Nearly a month after the Repeal referendum, and the dust is still settling. How do we comprehend this result and where to we go from here? Rebel’s Becca Bor sat down with key activists including Sinead Kennedy (leading member of Together for Yes), Adrienne Wallace (People Before Profit), and Fiona Ferguson (an organiser of the Time for Choice Rally), to hear their thoughts on the result and the way forward.
1. Can you talk about how you are feeling after the tremendous victory for Repeal?
Sinead Kennedy: Initially it was a huge sense of euphoria. Nobody quite believed the scale of the victory. We thought in the last few weeks we would win, but no one thought it would be such a dramatic victory. Everybody was incredibly emotional and some of the media commentators said this wasn’t an appropriate response, but I think that is to misunderstand what this was about. No one was celebrating abortion, we were celebrating and remembering what a difficult place Ireland has been for women and marking that something momentous had happened. This was the culmination of a series of shifts that had taken place. People were saying things like “for the first time ever I feel like a free person”. I think that is why so many people were both so emotional but also so euphoric. In Dublin castle while we waited people were shouting “we made history” and “the north is next”.
Fiona Ferguson: I was at an outdoor concert in Belfast when the exit polls broke. Nearly 70% Yes. I immediately turned to find Repeal jumpers in the crowd, and I could see others doing the same. Tens of people were openly embracing and weeping and chanting Repeal. Over the border we immediately understood the weight of the victory, for tireless activists in the South, and for our own fight here. The momentum up North has continued since then. A group of us called a rally for two days later and hundreds of people turned up. Importantly, Together for Yes activists from Drogheda, Donegal and Dublin joined us and made a reality of the promises of a return in solidarity. They made the journey again, this time in their hundreds, to support an Alliance for Choice contingent just weeks later, and some joined a protest in Derry. After the victory for Repeal, activists in the North feel like our movement has been reinvigorated and solidarity from T4Y activists has already bolstered that.
Adrienne Wallace: I remember being at a Think Left Conference in Derry last year. Eamonn McCann referenced a quote from someone during the Russian Revolution. I can’t recall the source of the quote but I recall the sentiment. It referred to how everything looked different after the revolution. That the places around him, although structurally still sound, looked different. Eamonn compared this to a description from a Dublin worker after a successful strike. He mentioned how she described coming over the Liffey soon after the strike and that, for her, the City just looked different. I didn’t fully grasp this until the Sunday after the referendum result. I sat on my bed and all the rooftops in my estate looked different, the roads in my town, everything a different feel to it. It dawned on me later that it looked and felt different because something had changed, not just the Repeal of the 8th but how I interact with the world. My labour, and the hard work of the activists around me, our collective strength actually changed the country. Often our labour is something that we have no control over. We go to work for 8, 10, 12 hours. We are told where to stand, what to do, when we can eat—in a way it’s used against us. We can’t wait for Friday to ‘roll on’ and end the misery. But here, during the campaign, our labour changed so, so much. When we are the ones in control of it and not the bosses, it has the potential to spark revolutions, to win rights that have been robbed, to beat inequality. Marx spoke about our alienation from our labour and the affects it has. I think I finally understood what it was like to trump that affect, and however brief it was, it gave me a glimpse of what life might feel like in a better world. So yeah, I’m feeling pretty good after this victory!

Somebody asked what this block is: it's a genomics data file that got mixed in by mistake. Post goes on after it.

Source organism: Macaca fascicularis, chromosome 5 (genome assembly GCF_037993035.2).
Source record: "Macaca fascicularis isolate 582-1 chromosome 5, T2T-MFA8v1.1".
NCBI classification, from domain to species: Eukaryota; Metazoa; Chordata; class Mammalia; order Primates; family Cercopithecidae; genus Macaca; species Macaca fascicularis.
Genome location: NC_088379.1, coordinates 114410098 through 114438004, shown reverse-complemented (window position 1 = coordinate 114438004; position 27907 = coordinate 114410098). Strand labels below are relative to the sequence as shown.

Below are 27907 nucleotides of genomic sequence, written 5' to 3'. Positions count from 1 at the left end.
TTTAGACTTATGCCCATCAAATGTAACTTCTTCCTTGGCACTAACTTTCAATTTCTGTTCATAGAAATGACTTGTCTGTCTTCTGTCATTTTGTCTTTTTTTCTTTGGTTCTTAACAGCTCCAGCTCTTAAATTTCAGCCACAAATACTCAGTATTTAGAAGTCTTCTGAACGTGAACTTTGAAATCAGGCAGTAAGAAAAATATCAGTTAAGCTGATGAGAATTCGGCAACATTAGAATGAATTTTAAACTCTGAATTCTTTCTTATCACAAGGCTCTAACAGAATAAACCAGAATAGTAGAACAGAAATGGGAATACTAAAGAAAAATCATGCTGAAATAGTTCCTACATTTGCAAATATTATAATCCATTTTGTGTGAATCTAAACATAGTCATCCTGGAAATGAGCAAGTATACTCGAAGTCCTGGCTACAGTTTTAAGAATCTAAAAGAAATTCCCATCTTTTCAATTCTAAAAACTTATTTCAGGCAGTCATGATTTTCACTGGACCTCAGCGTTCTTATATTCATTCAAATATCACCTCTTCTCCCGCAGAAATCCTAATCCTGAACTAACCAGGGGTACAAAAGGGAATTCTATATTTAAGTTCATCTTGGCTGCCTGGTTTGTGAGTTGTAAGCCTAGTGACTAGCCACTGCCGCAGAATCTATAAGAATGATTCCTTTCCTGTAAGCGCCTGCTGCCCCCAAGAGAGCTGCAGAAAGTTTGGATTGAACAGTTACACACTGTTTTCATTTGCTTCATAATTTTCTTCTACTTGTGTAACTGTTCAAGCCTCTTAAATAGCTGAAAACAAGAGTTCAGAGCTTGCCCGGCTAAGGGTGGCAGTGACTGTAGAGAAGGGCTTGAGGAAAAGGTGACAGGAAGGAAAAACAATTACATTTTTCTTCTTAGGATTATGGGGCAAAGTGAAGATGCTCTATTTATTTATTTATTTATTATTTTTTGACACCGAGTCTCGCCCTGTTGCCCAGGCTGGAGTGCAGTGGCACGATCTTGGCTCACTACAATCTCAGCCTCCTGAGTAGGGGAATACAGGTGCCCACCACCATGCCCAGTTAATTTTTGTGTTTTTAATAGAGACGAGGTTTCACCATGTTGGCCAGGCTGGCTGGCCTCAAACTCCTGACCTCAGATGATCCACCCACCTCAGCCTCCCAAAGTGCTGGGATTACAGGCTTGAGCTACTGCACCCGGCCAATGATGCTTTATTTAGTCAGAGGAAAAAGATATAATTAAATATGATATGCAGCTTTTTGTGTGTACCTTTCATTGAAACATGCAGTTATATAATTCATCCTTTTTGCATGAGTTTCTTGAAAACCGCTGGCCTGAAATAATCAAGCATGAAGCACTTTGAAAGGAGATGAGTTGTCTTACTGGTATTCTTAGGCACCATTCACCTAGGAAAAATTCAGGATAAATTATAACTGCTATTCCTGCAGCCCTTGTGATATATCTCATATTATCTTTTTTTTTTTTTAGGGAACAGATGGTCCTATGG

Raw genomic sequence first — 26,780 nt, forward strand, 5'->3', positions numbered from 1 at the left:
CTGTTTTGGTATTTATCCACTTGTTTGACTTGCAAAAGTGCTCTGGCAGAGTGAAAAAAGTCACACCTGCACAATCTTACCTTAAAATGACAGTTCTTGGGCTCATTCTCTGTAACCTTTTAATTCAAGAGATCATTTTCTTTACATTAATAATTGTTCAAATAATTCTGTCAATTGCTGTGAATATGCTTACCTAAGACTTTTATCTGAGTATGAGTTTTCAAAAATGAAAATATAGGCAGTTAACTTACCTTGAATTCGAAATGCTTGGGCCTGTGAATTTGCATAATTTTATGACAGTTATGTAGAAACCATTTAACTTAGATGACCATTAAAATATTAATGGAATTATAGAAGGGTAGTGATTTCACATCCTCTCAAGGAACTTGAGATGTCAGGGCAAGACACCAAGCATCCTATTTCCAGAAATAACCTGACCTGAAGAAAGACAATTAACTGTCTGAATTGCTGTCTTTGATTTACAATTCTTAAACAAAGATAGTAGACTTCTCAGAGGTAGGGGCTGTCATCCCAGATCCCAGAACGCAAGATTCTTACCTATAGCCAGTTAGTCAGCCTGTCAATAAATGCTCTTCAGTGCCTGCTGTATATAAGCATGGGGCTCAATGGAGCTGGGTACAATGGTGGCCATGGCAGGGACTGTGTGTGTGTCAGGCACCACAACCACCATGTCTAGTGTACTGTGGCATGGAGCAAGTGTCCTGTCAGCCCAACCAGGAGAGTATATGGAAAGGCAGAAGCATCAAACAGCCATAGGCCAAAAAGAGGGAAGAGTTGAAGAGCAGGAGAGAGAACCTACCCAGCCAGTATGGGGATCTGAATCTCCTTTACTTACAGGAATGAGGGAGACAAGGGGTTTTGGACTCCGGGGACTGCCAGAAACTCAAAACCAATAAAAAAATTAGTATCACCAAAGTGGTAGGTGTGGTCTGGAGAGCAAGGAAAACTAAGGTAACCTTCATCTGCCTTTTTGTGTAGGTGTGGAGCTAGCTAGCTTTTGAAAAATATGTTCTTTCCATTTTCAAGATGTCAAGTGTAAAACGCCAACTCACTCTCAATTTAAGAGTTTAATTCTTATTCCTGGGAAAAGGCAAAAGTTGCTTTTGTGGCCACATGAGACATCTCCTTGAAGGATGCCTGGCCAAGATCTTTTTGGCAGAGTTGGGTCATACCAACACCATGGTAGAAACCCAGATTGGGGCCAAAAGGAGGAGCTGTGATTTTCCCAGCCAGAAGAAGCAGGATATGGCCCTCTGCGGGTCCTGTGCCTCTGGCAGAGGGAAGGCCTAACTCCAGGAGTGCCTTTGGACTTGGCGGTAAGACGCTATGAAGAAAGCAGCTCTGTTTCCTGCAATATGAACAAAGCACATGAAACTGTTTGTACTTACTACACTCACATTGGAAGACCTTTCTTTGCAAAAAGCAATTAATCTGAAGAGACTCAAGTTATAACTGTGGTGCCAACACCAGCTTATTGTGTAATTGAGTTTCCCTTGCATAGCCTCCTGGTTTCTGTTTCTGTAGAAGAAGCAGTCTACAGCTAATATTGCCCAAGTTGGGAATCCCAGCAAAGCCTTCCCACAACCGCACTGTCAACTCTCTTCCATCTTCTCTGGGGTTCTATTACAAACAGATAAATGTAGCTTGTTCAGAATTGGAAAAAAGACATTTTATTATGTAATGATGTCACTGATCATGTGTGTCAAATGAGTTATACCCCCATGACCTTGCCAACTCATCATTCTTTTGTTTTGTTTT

2. Looking back over the campaign and over the years that you have been active around choice, are there any things that stick out to you? Any take aways?
Fiona Ferguson: What stood out for me about the Repeal campaign was how much further ahead the movement of ordinary people and activists was than politicians. I remember listening to Bernadette McAliskey call out Mary Lou McDonald from the stage of March For Choice 2017 and receiving rapturous applause. That struck me. And of course we now know just how powerful that kind of pressure would prove to be. Many politicians, Varadkar and Martin for example, were as good as forced to back Repeal because of huge pressure from the movement and from wider Irish society who wanted change. They may receive undue credit for ‘single-handedly’ delivering a Yes vote but, as far as I’m concerned, activists haven’t received enough credit for delivering politicians to a progressive position on abortion. There is an outside perspective that the people of Ireland are particularly conservative. Repeal has hopefully smashed that view.
Sinead Kennedy: After 1983 it was a very difficult period for many activists; when not only the 8th amendment was in place, but the attempt to legalise divorce loses and then the far right go after abortion rights information. They start to terrorise students by taking them to court. It was a very dark time in the 1980s where it was very difficult to be an activist. Most of the time activists spent was on ensuring that people had access to information about abortion. I think the struggle around information is important because we forget how difficult it was to get information then. Now you have literally everything you could possibly need in your phone, you just tap a few buttons, but that wasn’t the case. People didn’t have phones, there was no internet, so getting information was really difficult. So in those dark times there were lots of women and activists who continued the struggle just by ensuring that women had access to information, supporting women in their travel to Britain, whether financially or emotionally. That work is important to remember.